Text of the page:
General's report (A/51/304).

12.        As part of the effort to create a gender-sensitive
environment, attention must be paid to realities which affect
both sexes in relation to family, work and life issues,
including child-care and elder-care.  Downsizing and current
economic uncertainty are making it more difficult for employees
to take advantage of flexible work arrangements and family-
friendly policies.  Balancing work and family will become more
of an issue as demands in both domains increase.

13.        OHRM's Work/Life Task Force is currently examining the
development of different policies, priorities and programmes,
including, for instance, an employee assistance programme to
help staff cope with work and non-work issues.

14.        A secure and gender-balanced work environment requires
specific measures of accountability and responsibility to
ensure effective management of human and other resources
entrusted to managers' care.  The Performance Appraisal System
has been an important initiative in that regard.  The system
includes gender sensitivity as a mandatory performance
dimension to be taken into account in the appraisal of all
staff members having supervisory and managerial
responsibilities.  It is, of course, too early to assess its
impact, since the first performance cycle is only now ending.

15.        The Office of Human Resources Management, under the
mandate of the JAC Task Force on Harassment, including Sexual
Harassment, in the United Nations Work Place has prepared a
questionnaire on harassment, including sexual harassment, in
the work place.  The United Nations Children's Fund (UNICEF),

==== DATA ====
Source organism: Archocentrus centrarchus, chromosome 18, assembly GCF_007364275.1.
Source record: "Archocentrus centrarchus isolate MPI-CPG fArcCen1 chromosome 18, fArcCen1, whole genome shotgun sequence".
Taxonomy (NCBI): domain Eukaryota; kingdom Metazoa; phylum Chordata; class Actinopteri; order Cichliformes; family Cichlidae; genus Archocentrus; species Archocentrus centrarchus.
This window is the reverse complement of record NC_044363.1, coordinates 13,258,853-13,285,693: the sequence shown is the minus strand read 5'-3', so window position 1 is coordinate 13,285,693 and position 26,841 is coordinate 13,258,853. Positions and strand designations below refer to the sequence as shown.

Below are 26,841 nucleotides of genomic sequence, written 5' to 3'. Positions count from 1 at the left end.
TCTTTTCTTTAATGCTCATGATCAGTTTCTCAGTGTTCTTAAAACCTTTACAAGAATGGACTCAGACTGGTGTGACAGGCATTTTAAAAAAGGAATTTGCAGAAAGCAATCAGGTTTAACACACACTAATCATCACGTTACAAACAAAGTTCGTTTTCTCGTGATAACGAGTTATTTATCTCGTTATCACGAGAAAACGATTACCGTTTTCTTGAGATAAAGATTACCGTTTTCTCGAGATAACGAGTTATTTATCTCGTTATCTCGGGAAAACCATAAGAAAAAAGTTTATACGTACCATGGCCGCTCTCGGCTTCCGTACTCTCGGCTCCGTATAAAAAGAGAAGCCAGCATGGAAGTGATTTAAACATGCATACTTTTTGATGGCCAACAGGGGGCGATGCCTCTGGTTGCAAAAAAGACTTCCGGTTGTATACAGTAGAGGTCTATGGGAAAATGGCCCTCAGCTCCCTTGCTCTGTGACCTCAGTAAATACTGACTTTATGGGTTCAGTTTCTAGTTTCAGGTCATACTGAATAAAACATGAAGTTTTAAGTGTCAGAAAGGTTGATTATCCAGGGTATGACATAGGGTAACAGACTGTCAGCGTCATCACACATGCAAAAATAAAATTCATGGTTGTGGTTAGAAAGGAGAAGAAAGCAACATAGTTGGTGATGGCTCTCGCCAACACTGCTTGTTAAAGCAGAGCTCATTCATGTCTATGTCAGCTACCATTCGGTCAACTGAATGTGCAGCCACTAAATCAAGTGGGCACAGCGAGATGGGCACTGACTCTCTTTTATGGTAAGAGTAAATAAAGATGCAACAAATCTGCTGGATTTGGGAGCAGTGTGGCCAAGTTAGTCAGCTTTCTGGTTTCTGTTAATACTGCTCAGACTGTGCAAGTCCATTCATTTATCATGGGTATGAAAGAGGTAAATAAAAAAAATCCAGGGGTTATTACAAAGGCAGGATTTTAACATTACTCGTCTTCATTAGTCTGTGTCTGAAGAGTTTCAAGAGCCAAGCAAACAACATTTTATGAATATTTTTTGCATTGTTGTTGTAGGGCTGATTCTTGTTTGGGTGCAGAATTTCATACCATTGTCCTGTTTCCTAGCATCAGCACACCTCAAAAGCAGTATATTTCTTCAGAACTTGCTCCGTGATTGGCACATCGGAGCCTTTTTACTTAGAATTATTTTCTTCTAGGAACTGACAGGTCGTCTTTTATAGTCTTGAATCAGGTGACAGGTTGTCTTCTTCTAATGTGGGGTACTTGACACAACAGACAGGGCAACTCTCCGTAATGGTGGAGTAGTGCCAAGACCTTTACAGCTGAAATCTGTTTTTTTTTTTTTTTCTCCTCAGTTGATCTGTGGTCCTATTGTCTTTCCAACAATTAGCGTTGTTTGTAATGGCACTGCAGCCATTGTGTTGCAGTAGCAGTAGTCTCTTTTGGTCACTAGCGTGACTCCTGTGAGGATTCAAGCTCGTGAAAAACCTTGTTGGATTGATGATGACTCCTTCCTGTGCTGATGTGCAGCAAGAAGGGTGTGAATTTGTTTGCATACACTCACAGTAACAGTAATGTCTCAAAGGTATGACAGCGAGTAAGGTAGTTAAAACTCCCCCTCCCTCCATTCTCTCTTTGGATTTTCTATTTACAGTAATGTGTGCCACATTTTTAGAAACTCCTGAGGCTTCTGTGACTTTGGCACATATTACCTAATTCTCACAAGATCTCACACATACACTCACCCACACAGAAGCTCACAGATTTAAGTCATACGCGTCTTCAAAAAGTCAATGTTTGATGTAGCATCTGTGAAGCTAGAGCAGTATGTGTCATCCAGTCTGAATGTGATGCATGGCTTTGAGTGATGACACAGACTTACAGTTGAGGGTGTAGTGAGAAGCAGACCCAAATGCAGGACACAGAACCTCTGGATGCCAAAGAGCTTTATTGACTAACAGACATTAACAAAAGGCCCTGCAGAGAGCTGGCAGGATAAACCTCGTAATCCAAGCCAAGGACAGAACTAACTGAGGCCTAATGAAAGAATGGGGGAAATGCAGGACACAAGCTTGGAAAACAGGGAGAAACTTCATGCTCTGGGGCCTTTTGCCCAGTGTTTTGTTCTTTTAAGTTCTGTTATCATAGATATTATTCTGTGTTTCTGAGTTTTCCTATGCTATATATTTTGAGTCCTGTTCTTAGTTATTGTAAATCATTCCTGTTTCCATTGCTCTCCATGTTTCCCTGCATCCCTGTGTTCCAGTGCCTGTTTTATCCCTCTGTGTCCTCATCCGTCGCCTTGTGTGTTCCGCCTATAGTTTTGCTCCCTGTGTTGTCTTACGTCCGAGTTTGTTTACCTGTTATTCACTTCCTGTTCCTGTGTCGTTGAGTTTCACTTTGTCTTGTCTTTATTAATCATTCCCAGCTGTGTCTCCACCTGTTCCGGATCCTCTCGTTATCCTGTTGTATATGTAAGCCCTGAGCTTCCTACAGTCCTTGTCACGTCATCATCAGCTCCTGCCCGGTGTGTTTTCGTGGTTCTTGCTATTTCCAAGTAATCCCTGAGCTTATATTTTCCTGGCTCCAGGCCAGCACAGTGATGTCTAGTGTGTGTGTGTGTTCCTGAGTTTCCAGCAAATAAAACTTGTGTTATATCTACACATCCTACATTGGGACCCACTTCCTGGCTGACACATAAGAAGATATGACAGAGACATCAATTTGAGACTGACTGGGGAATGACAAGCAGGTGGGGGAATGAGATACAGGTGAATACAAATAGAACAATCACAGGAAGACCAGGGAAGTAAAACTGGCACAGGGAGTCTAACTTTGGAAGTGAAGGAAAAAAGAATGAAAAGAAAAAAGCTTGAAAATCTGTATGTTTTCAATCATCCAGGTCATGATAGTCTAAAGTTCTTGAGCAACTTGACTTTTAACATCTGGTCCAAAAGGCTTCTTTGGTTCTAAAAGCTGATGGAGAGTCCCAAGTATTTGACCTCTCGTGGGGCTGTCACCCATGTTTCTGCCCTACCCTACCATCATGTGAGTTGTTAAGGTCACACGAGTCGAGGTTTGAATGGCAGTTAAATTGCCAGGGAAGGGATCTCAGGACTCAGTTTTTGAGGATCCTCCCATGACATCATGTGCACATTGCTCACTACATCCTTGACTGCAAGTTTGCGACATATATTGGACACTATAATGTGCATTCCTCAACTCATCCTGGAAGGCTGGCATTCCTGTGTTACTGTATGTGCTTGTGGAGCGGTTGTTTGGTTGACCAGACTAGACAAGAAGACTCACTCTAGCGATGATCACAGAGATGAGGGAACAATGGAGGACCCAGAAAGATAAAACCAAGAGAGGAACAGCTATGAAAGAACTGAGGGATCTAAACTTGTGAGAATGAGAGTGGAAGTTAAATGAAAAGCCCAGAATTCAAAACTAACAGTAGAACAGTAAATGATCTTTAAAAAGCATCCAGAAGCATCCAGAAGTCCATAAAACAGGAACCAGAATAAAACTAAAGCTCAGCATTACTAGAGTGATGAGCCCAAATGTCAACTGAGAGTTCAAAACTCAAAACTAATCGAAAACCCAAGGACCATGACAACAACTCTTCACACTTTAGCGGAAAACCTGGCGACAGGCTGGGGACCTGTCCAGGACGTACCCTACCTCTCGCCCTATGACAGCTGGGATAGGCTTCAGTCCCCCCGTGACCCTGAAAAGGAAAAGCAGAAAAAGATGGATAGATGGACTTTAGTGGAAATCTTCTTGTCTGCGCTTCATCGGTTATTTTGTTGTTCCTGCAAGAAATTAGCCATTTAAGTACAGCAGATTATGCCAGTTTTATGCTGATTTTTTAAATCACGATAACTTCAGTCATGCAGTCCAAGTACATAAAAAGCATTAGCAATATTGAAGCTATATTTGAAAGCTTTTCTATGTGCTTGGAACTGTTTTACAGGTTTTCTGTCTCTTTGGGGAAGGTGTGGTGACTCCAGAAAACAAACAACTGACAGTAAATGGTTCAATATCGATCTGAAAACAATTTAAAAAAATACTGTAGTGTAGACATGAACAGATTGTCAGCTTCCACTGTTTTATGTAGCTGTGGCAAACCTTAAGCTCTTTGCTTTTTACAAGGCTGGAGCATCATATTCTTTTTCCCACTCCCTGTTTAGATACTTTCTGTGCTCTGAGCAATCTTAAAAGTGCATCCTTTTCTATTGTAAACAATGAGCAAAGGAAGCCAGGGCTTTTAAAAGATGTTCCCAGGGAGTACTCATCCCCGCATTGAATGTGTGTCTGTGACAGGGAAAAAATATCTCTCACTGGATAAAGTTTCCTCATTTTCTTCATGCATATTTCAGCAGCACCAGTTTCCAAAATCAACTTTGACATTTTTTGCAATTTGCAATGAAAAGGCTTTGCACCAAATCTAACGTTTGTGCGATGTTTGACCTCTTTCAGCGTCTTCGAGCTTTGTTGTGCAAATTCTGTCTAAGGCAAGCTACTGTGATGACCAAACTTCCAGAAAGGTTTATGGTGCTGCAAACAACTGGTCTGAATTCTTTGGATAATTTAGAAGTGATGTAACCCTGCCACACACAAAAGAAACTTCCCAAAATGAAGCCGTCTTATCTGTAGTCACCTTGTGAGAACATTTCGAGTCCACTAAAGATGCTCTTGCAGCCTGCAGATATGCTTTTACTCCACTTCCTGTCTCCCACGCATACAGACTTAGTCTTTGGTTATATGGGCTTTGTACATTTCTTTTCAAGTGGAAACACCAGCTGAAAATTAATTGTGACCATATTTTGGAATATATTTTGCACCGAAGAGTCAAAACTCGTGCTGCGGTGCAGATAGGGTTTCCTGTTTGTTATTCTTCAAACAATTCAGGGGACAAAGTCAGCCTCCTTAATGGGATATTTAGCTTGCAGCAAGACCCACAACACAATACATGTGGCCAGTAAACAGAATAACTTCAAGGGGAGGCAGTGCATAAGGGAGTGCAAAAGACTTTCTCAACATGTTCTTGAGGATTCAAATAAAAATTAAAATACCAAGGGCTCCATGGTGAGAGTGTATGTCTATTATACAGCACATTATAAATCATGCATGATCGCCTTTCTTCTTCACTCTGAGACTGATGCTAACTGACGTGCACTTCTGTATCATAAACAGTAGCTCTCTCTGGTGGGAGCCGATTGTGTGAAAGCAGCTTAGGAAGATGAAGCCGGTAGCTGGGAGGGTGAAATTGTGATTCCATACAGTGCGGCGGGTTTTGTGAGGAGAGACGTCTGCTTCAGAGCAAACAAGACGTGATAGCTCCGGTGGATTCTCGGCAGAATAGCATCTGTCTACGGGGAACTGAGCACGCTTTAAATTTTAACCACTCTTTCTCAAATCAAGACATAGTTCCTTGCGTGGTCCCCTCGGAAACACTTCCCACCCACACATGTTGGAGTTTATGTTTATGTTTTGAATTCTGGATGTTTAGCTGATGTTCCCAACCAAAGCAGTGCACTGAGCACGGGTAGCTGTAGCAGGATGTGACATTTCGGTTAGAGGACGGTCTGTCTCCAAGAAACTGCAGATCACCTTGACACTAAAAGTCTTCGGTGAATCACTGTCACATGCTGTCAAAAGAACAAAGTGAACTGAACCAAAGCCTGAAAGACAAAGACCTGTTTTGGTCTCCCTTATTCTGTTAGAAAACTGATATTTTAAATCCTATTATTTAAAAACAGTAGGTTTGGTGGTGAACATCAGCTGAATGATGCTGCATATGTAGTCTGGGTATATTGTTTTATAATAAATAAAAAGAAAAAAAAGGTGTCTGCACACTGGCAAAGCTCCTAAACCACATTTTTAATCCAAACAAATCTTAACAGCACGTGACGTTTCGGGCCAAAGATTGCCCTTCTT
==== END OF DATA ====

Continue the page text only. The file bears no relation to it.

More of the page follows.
the United Nations Development Programme and the United Nations
Population Fund (UNDP/UNFPA), and the United Nations Office for
Project Services (UNOPS) released the questionnaire in late
1996.  The global Secretariat, including peacekeeping and other
field missions have joined forces with the Office of the United
Nations High Commissioner for Refugees (UNHCR) to circulate the
questionnaire in March 1997.  The objective of the
questionnaire is to gauge staff perceptions and understandings,
to be used in future development of policies, complaint
procedures and training programmes.  It is expected that the
analyses of questionnaire data, together with recommendations
for appropriate action, will be presented by the summer of

       B.  Issuance and review of the special measures for the
           achievement of gender equality

16.        More than a year has now passed since the special
measures for the achievement of gender equality were issued in a
consolidated form (ST/AI/412, 5 January 1996).  The Secretary-
General intends to hold managers of departments accountable for
compliance with the measures within departments and offices.

17.        Compliance with the special measures has been closely
monitored by the Steering Committee on the Improvement of the
Status of Women in the Secretariat, the Focal Point for Women
in the Secretariat, and, to the extent possible, by the
appointment and promotion bodies.  Some problems have arisen in
the application of some of the provisions, in particular those
pertaining to the eligibility to apply for internal vacancy
announcements at the P-2 and P-3 levels and those pertaining to
external recruitment of women in the light of the current
recruitment freeze.  Based upon observations received, a
decision has been made to review the measures so as to resolve
those and any other problems encountered in the application of